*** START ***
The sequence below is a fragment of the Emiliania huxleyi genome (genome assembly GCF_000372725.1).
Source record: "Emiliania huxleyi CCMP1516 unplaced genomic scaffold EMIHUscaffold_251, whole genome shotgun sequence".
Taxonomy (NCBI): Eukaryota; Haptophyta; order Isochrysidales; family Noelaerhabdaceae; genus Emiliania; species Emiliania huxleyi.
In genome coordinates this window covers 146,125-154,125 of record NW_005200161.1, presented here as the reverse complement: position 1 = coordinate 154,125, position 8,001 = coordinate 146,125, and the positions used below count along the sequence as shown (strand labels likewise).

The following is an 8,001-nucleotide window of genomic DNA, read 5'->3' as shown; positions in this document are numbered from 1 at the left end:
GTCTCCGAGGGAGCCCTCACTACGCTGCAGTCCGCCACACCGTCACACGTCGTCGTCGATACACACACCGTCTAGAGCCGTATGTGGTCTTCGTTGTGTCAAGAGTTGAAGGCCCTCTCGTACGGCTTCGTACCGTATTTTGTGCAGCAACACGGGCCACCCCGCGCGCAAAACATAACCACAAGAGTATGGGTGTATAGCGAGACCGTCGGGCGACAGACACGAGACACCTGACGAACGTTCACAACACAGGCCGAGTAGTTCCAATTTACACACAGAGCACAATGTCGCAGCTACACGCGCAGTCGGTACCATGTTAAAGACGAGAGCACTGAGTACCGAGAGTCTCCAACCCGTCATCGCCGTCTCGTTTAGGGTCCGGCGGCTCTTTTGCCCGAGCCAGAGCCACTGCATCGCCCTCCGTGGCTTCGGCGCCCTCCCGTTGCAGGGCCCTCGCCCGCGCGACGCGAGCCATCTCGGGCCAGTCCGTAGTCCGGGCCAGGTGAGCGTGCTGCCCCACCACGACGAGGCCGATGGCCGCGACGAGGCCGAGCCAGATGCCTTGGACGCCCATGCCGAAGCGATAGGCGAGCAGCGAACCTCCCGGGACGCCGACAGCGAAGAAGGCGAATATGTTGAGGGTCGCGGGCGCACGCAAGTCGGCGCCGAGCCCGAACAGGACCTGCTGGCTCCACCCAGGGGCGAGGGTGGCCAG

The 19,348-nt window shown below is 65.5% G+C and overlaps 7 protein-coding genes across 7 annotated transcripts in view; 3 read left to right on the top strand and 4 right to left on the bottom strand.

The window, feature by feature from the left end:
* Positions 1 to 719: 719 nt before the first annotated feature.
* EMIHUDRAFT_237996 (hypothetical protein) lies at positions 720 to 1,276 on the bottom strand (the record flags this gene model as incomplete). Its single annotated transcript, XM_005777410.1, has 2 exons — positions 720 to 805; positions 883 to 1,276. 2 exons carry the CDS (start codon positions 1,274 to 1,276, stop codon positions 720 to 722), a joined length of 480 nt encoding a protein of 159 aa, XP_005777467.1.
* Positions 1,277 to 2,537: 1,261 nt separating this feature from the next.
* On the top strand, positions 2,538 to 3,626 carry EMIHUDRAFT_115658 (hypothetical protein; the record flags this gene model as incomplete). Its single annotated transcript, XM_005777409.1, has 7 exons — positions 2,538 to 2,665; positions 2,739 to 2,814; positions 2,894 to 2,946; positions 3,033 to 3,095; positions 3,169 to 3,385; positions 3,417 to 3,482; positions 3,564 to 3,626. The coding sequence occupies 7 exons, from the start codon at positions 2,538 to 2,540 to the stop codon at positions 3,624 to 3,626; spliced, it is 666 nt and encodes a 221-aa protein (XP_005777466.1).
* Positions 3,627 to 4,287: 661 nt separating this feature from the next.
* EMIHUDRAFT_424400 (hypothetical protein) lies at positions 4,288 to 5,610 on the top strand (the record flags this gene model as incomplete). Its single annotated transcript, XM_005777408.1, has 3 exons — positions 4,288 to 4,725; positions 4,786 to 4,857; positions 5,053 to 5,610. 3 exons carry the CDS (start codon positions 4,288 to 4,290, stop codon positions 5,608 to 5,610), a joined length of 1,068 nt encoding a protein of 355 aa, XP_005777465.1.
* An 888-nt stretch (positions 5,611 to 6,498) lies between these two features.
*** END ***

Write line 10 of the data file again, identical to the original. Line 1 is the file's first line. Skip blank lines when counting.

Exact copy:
* EMIHUDRAFT_237996 (hypothetical protein) lies at positions 720 to 1,276 on the bottom strand (the record flags this gene model as incomplete). Its single annotated transcript, XM_005777410.1, has 2 exons — positions 720 to 805; positions 883 to 1,276. 2 exons carry the CDS (start codon positions 1,274 to 1,276, stop codon positions 720 to 722), a joined length of 480 nt encoding a protein of 159 aa, XP_005777467.1.